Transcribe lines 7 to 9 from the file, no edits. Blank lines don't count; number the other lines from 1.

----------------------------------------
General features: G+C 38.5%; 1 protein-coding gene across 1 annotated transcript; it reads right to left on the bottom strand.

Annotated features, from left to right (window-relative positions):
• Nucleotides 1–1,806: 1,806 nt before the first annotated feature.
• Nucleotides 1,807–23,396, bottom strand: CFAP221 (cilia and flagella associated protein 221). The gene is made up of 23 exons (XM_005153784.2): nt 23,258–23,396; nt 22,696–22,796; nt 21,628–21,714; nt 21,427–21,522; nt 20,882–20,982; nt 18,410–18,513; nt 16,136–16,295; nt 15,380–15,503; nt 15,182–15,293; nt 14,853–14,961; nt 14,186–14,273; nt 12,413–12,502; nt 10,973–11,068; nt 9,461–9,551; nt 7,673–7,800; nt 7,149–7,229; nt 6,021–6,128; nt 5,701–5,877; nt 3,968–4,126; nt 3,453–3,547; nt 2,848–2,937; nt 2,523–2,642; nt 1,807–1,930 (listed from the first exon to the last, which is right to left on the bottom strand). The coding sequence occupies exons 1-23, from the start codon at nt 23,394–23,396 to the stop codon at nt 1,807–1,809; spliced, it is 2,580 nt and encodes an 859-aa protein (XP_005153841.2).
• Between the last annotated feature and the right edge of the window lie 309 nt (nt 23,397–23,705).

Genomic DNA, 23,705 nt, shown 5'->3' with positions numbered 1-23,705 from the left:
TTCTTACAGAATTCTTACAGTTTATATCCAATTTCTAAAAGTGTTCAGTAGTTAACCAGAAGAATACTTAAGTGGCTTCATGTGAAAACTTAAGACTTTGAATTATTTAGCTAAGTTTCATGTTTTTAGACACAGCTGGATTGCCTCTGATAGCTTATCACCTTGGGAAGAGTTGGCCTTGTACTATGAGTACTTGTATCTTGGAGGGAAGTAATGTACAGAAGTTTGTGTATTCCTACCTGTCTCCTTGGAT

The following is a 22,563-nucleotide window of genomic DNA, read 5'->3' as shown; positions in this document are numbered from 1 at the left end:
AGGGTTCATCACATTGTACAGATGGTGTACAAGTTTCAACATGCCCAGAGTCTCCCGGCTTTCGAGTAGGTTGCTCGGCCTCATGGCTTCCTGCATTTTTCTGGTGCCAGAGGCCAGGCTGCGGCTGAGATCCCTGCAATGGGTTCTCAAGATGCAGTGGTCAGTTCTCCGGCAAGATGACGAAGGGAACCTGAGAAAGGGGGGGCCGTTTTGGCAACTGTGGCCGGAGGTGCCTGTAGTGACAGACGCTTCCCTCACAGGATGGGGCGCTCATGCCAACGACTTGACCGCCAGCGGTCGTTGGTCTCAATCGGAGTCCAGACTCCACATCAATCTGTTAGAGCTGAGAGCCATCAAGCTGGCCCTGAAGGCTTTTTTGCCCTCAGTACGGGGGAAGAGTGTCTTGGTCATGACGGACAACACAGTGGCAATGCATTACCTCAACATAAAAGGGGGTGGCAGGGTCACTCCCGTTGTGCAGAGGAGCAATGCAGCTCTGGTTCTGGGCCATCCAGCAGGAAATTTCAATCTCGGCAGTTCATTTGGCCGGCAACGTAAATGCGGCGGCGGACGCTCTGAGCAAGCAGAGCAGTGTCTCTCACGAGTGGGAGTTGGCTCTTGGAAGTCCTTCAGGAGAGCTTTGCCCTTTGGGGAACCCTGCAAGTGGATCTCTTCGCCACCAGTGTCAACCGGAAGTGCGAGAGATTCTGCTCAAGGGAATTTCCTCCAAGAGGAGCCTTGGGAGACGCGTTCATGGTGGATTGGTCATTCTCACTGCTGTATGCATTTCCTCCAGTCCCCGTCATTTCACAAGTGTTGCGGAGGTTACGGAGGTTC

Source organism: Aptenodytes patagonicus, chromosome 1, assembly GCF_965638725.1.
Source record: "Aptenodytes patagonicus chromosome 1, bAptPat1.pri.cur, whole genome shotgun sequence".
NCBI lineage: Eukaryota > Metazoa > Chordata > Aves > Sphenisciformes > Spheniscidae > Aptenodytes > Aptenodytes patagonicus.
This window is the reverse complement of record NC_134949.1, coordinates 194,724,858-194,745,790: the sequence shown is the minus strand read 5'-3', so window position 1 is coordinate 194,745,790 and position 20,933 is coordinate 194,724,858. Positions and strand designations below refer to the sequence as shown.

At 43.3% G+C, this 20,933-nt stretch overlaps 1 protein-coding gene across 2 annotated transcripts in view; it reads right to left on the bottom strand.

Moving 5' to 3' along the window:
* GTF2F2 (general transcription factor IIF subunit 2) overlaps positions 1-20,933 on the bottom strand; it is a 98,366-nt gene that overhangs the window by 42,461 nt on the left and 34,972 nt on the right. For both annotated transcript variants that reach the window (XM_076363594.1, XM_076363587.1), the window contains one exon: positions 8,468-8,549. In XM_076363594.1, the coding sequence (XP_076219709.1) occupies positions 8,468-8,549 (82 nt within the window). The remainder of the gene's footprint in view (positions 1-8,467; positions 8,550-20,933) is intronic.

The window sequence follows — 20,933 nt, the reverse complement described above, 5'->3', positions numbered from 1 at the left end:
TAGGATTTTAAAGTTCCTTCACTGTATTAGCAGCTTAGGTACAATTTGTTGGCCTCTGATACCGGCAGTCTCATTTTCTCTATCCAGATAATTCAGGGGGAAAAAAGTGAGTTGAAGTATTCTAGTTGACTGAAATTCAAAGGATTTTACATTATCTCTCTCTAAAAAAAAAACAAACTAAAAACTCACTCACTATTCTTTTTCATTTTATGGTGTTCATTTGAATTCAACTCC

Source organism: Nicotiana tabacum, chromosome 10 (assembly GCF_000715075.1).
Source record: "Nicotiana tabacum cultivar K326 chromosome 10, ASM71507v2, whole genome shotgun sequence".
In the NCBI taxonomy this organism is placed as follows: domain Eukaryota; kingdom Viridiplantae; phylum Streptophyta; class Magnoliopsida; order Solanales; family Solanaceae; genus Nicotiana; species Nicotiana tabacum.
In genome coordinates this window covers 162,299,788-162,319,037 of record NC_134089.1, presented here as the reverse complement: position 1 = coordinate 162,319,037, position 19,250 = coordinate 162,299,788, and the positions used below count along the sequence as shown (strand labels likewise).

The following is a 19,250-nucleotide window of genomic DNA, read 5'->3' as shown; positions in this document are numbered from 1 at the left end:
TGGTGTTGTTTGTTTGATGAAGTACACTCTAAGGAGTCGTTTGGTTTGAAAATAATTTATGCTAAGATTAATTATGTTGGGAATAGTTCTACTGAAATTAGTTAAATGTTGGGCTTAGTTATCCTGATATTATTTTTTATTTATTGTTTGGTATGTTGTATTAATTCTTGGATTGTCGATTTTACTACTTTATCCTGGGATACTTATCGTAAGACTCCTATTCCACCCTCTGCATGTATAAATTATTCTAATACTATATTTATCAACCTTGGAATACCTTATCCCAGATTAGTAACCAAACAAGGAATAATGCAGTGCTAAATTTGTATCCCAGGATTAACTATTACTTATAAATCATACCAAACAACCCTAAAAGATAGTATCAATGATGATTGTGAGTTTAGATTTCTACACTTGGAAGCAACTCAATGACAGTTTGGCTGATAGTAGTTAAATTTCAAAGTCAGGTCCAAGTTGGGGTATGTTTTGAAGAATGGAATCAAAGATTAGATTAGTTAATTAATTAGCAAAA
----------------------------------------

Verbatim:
TTCTTACAGAATTCTTACAGTTTATATCCAATTTCTAAAAGTGTTCAGTAGTTAACCAGAAGAATACTTAAGTGGCTTCATGTGAAAACTTAAGACTTTGAATTATTTAGCTAAGTTTCATGTTTTTAGACACAGCTGGATTGCCTCTGATAGCTTATCACCTTGGGAAGAGTTGGCCTTGTACTATGAGTACTTGTATCTTGGAGGGAAGTAATGTACAGAAGTTTGTGTATTCCTACCTGTCTCCTTGGAT

The following is a 22,563-nucleotide window of genomic DNA, read 5'->3' as shown; positions in this document are numbered from 1 at the left end:
AGGGTTCATCACATTGTACAGATGGTGTACAAGTTTCAACATGCCCAGAGTCTCCCGGCTTTCGAGTAGGTTGCTCGGCCTCATGGCTTCCTGCATTTTTCTGGTGCCAGAGGCCAGGCTGCGGCTGAGATCCCTGCAATGGGTTCTCAAGATGCAGTGGTCAGTTCTCCGGCAAGATGACGAAGGGAACCTGAGAAAGGGGGGGCCGTTTTGGCAACTGTGGCCGGAGGTGCCTGTAGTGACAGACGCTTCCCTCACAGGATGGGGCGCTCATGCCAACGACTTGACCGCCAGCGGTCGTTGGTCTCAATCGGAGTCCAGACTCCACATCAATCTGTTAGAGCTGAGAGCCATCAAGCTGGCCCTGAAGGCTTTTTTGCCCTCAGTACGGGGGAAGAGTGTCTTGGTCATGACGGACAACACAGTGGCAATGCATTACCTCAACATAAAAGGGGGTGGCAGGGTCACTCCCGTTGTGCAGAGGAGCAATGCAGCTCTGGTTCTGGGCCATCCAGCAGGAAATTTCAATCTCGGCAGTTCATTTGGCCGGCAACGTAAATGCGGCGGCGGACGCTCTGAGCAAGCAGAGCAGTGTCTCTCACGAGTGGGAGTTGGCTCTTGGAAGTCCTTCAGGAGAGCTTTGCCCTTTGGGGAACCCTGCAAGTGGATCTCTTCGCCACCAGTGTCAACCGGAAGTGCGAGAGATTCTGCTCAAGGGAATTTCCTCCAAGAGGAGCCTTGGGAGACGCGTTCATGGTGGATTGGTCATTCTCACTGCTGTATGCATTTCCTCCAGTCCCCGTCATTTCACAAGTGTTGCGGAGGTTACGGAGGTTC